The pressure for a debate on climate change is only escalating since the Democratic National Committee rejected a call to devote one of its dozen debates to a subject that’s grown in urgency and salience among the Democratic base.
Frontrunner Joe Biden has seemingly threw his support behind a climate change debate, saying “I’m all in” in a video exchange captured by Greenpeace in Iowa. At the same time, Sierra Club has launched a petition Tuesday that targets its listserve of over 1 million members. The ranks of progressive activists, candidates, and DNC members that have been agitating for a change in rules have grown in the last week.
“We will not be silenced from demanding a debate devoted to climate solutions,” the petition reads. “The DNC says it has voters’ best interests in mind with this decision not to hold a climate debate. But as a voter, I’m telling you climate change is the single most important issue I want candidates to address rigorously with a debate.”
But the DNC isn’t backing down from a position it first outlined to Mother Jones in April, saying that climate will get its due attention in the debates, but the DNC won’t let candidates participate in an outside formal debate. If they do, they’ll risk being disqualified from the official debates. “To amend these rules now after having enforced them throughout this primary process, would be putting our thumb on the scale,” DNC Chair Tom Perez wrote Tuesday on Medium.
Perez said this weekend that he worries every debate would otherwise become “a single issue debate in order to address the concerns,” according to the Tampa Bay Times, a claim that is frustrating to people who see climate change as an all-encompassing problem that could tie in themes that are usually favored in national debate, such as the economy and national security.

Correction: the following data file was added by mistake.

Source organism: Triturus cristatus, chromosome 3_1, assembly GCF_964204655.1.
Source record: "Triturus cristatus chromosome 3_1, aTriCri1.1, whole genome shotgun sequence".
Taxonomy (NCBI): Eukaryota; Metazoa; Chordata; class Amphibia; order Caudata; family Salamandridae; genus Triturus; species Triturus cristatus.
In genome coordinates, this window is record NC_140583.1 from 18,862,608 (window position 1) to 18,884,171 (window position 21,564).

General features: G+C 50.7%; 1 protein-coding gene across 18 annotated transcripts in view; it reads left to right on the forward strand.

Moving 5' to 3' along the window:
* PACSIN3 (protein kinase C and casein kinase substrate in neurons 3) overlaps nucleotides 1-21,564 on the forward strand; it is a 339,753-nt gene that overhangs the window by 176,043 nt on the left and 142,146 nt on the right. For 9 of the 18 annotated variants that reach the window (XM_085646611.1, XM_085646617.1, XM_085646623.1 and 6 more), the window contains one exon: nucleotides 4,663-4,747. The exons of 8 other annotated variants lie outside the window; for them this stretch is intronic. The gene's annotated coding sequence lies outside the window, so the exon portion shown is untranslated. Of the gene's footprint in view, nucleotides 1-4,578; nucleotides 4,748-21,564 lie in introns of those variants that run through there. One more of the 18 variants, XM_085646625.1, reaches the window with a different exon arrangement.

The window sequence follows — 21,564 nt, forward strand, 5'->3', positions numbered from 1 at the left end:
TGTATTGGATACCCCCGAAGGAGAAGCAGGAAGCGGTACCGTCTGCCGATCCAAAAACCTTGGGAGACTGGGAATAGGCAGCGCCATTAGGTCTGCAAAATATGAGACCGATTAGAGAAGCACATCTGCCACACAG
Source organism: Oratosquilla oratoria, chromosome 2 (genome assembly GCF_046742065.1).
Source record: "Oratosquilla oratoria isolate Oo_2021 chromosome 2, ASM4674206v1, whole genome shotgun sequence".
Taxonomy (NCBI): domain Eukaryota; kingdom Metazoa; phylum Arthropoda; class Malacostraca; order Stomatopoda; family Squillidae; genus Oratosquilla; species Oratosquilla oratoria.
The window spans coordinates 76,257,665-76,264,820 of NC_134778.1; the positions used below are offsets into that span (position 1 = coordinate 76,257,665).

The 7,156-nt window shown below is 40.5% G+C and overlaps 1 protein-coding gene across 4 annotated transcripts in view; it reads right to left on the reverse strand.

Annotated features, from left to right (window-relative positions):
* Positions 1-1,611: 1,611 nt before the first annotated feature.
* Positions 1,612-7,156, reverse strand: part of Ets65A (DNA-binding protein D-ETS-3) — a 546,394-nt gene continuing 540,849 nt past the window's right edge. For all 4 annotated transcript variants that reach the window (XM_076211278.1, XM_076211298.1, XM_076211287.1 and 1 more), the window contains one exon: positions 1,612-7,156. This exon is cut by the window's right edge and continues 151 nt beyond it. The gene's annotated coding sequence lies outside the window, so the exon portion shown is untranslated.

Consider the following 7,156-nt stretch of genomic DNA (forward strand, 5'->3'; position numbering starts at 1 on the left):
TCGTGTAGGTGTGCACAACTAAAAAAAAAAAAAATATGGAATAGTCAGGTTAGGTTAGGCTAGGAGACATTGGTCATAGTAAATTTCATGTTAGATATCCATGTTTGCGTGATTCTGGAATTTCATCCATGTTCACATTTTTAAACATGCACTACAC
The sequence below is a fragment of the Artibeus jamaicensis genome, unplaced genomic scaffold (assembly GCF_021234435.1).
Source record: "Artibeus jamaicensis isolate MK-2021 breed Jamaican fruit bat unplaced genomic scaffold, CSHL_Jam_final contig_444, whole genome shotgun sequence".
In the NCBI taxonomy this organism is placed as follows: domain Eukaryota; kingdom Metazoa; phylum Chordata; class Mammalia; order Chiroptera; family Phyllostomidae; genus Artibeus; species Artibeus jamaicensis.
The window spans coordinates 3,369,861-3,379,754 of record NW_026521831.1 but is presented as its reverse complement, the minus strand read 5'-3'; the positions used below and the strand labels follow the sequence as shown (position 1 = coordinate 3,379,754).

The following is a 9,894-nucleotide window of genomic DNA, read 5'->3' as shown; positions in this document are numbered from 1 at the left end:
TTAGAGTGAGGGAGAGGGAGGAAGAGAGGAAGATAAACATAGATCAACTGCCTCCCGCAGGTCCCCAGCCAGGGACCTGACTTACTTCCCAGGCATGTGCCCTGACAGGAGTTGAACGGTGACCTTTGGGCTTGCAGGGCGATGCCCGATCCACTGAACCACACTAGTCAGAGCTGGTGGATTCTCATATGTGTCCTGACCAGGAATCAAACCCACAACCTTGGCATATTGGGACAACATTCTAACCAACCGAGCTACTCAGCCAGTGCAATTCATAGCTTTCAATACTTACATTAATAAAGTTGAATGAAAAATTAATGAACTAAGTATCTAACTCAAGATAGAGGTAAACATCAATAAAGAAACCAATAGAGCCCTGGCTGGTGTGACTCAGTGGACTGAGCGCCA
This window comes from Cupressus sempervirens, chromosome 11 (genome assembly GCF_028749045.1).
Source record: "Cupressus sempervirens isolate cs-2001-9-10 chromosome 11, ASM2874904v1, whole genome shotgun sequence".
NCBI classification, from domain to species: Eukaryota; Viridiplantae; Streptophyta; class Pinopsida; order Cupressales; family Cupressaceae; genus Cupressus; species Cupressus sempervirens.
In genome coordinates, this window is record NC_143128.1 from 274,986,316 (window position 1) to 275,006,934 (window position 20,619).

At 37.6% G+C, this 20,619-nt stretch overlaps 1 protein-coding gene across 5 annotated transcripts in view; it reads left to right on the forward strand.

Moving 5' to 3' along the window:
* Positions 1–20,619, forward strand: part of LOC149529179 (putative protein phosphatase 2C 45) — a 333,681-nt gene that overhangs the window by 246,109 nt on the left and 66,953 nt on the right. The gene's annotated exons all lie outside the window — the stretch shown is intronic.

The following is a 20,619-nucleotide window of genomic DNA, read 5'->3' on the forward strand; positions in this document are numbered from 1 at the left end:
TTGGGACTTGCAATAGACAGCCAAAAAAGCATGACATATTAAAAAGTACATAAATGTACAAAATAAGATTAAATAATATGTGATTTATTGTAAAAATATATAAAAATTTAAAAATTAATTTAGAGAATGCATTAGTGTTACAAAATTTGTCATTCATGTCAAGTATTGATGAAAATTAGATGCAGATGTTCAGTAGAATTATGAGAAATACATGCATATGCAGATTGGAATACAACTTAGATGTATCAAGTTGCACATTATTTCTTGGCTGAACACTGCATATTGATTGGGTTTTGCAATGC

“The value of the debate is voters get to hear the vision of individual candidates,” Sierra Club’s Executive Director Michael Brune told Mother Jones. “They can contrast the ability of individual candidates to deliver on their plans and you have candidates acting in real time and reacting in real time. There’s nothing that can compete with the live discussion.”
There’s plenty of conflict for the candidates to hammer out that go beyond the expected applause lines about rejoining the Paris agreement and seeing climate change as an existential crisis. For starters, though many candidates have embraced the vision for 100 percent clean energy for our economy, Brune listed a series of questions that could fill the 90-minute timeslot: “How do we get there? What timelines? What actions can be taken to accelerate the pace of change in the electric sector? How do we make sure clean energy jobs are good high quality family sustaining jobs? What is the role of executive branch action versus the need for legislative action? How can the next administration undo the damage of the Trump administration?”
On Wednesday, a coalition of progressive groups plan to deliver the more than 200,000 of the signatures they’ve gathered so far to support a climate change debate and stage a protest outside of DNC headquarters. Meanwhile, DNC members have said they will introduce a resolution at an executive member meeting at the end of the month advocating for a climate debate. If it passes, it would allow presidential candidates to participate in an outside debate without risking being barred from the rest of the official debates.
The question of climate debates came into the forefront last week, when Washington governor Jay Inslee announced the DNC’s official position to not hold a climate debate. He explained to Mother Jones last Friday that he hasn’t ruled out participating in a debate organized without the DNC’s blessing. While other candidates, including Elizabeth Warren and Beto O’Rourke, have criticized the DNC’s move, they haven’t gone so far as to say they’d risk being blacklisted from the main stage.
“We shouldn’t even be having this conversation about whether a debate takes place,” Brune says. “This should be an easy decision for the DNC. And I hope they reverse course.”